When We Switched From Horses To Cars: How Did We Stop Riding Horseback Everywhere?
By | December 2, 2020
We may look back at the horse-and-buggy days as a simpler, quaint, and romantic time when life moved at a slower pace and people formed strong bonds with their horses, but the realities of life during this time were far less picturesque. Specifically, there was poop everywhere. In fact, horses caused such sanitation issues in large cities that urban planners were desperate for a solution. Fortunately, the invention of the automobile came at just the right time, and we switched from horses to cars.
Horse Poop: A Serious Problem
In the 19th century, the Industrial Revolution meant that more goods were being produced and distributed, which in turn increased the demand for horses to haul goods and people. In the United States alone, horses in urban areas outnumbered people three to one by the 1890s. That translated to a lot of manure, the disposal of which became a growing problem—literally. Any empty lot became a dumping ground for horse manure, and the heaps grew taller than four-story buildings.
It was not only an unpleasant sight (and smell) but a serious health concern. The manure attracted flies by the millions, and those insects carried diseases. Rotting manure and horse urine seeped into the groundwater, contaminating wells and municipal water supplies. Infant mortality and other deaths spiked due to typhoid from contaminated water, but the winters may have been the worst. All that dung dried out and turned to dust in the cold, dry air, which was then breathed in by city dwellers.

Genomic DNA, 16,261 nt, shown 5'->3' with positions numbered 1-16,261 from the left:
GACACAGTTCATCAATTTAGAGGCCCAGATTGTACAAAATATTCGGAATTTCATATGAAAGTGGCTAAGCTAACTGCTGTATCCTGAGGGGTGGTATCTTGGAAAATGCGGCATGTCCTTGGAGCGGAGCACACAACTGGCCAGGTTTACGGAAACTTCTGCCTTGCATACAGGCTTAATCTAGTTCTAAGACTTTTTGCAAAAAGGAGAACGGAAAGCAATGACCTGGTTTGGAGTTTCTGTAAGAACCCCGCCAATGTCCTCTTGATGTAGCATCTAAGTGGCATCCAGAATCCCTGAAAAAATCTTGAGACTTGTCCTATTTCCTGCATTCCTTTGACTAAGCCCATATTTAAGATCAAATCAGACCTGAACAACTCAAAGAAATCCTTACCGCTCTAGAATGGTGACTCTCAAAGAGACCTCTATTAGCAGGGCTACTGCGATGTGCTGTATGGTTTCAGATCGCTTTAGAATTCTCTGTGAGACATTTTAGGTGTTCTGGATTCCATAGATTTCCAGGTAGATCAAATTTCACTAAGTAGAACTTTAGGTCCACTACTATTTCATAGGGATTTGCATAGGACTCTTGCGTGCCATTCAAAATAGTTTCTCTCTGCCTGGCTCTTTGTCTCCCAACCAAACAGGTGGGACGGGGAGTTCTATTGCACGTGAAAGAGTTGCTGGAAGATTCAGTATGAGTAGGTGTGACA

Avalanches of poop weren't the only problem urban horses posed, at least not directly. Horses in those days, especially those living in urban areas, did not have long life spans, and wading through oceans of their own poop all day wasn't very good for them, either. A lot of them dropped dead right in the streets, and moving so much actual dead weight was no small undertaking. As a result, dead or dying horses that collapsed in the streets were merely abandoned and left to rot until they decomposed enough that they could be easily dismembered and remove in pieces. The corpses were often tossed into the giant manure piles, and all in all, it was a horrific, stinky, and unsanitary issue.
The problem of urban horses and their excessive waste was not a new one in the 1890s. In fact, it had been a scourge of cities since antiquity. Julius Caesar even took the drastic step of banning horses and horse-drawn carts from the streets of Rome between dawn and dusk in an attempt to reduce the waste in the streets and its accompanying gag-inducing effects. That wasn't a feasible solution in the Industrial era, though, so Caesar proved to be no help to urban leaders looking for answers.